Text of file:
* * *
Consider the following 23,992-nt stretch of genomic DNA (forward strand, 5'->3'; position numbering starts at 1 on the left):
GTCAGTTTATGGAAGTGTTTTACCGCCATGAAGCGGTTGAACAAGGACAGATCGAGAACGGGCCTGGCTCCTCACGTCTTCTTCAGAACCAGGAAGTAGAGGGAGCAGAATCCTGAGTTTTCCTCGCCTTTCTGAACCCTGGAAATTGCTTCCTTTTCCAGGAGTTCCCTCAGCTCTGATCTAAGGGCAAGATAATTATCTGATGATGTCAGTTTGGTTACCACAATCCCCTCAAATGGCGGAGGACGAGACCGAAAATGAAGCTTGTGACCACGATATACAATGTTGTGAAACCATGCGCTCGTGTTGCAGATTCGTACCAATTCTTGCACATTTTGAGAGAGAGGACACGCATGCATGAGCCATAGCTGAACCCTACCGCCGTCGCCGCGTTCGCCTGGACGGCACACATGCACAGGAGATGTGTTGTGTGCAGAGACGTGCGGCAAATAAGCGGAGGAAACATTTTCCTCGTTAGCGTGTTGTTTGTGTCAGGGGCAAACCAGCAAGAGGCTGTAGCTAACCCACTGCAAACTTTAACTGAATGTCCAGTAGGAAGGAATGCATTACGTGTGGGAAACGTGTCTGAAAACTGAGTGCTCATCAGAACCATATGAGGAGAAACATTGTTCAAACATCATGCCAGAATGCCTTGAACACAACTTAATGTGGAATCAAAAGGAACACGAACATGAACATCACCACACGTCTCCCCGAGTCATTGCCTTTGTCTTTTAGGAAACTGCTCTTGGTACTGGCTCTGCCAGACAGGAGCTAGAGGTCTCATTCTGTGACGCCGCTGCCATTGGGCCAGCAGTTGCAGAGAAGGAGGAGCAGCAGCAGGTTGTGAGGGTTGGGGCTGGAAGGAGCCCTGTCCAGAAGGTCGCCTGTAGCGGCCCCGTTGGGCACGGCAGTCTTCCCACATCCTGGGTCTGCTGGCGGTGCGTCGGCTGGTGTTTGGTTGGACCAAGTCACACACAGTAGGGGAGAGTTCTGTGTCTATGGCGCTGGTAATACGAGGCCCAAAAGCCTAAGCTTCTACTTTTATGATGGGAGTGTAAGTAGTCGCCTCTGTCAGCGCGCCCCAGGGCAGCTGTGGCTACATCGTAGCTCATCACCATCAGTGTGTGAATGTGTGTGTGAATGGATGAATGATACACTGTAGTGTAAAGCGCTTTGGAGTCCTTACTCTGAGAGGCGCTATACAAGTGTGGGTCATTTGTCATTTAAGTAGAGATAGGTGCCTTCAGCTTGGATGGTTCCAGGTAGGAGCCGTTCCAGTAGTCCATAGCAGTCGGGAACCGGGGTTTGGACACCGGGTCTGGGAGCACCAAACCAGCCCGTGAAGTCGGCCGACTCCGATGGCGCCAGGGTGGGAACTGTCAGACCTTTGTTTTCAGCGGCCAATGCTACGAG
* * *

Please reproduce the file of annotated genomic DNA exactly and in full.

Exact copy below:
Consider the following 23,992-nt stretch of genomic DNA (forward strand, 5'->3'; position numbering starts at 1 on the left):
GTCAGTTTATGGAAGTGTTTTACCGCCATGAAGCGGTTGAACAAGGACAGATCGAGAACGGGCCTGGCTCCTCACGTCTTCTTCAGAACCAGGAAGTAGAGGGAGCAGAATCCTGAGTTTTCCTCGCCTTTCTGAACCCTGGAAATTGCTTCCTTTTCCAGGAGTTCCCTCAGCTCTGATCTAAGGGCAAGATAATTATCTGATGATGTCAGTTTGGTTACCACAATCCCCTCAAATGGCGGAGGACGAGACCGAAAATGAAGCTTGTGACCACGATATACAATGTTGTGAAACCATGCGCTCGTGTTGCAGATTCGTACCAATTCTTGCACATTTTGAGAGAGAGGACACGCATGCATGAGCCATAGCTGAACCCTACCGCCGTCGCCGCGTTCGCCTGGACGGCACACATGCACAGGAGATGTGTTGTGTGCAGAGACGTGCGGCAAATAAGCGGAGGAAACATTTTCCTCGTTAGCGTGTTGTTTGTGTCAGGGGCAAACCAGCAAGAGGCTGTAGCTAACCCACTGCAAACTTTAACTGAATGTCCAGTAGGAAGGAATGCATTACGTGTGGGAAACGTGTCTGAAAACTGAGTGCTCATCAGAACCATATGAGGAGAAACATTGTTCAAACATCATGCCAGAATGCCTTGAACACAACTTAATGTGGAATCAAAAGGAACACGAACATGAACATCACCACACGTCTCCCCGAGTCATTGCCTTTGTCTTTTAGGAAACTGCTCTTGGTACTGGCTCTGCCAGACAGGAGCTAGAGGTCTCATTCTGTGACGCCGCTGCCATTGGGCCAGCAGTTGCAGAGAAGGAGGAGCAGCAGCAGGTTGTGAGGGTTGGGGCTGGAAGGAGCCCTGTCCAGAAGGTCGCCTGTAGCGGCCCCGTTGGGCACGGCAGTCTTCCCACATCCTGGGTCTGCTGGCGGTGCGTCGGCTGGTGTTTGGTTGGACCAAGTCACACACAGTAGGGGAGAGTTCTGTGTCTATGGCGCTGGTAATACGAGGCCCAAAAGCCTAAGCTTCTACTTTTATGATGGGAGTGTAAGTAGTCGCCTCTGTCAGCGCGCCCCAGGGCAGCTGTGGCTACATCGTAGCTCATCACCATCAGTGTGTGAATGTGTGTGTGAATGGATGAATGATACACTGTAGTGTAAAGCGCTTTGGAGTCCTTACTCTGAGAGGCGCTATACAAGTGTGGGTCATTTGTCATTTAAGTAGAGATAGGTGCCTTCAGCTTGGATGGTTCCAGGTAGGAGCCGTTCCAGTAGTCCATAGCAGTCGGGAACCGGGGTTTGGACACCGGGTCTGGGAGCACCAAACCAGCCCGTGAAGTCGGCCGACTCCGATGGCGCCAGGGTGGGAACTGTCAGACCTTTGTTTTCAGCGGCCAATGCTACGAG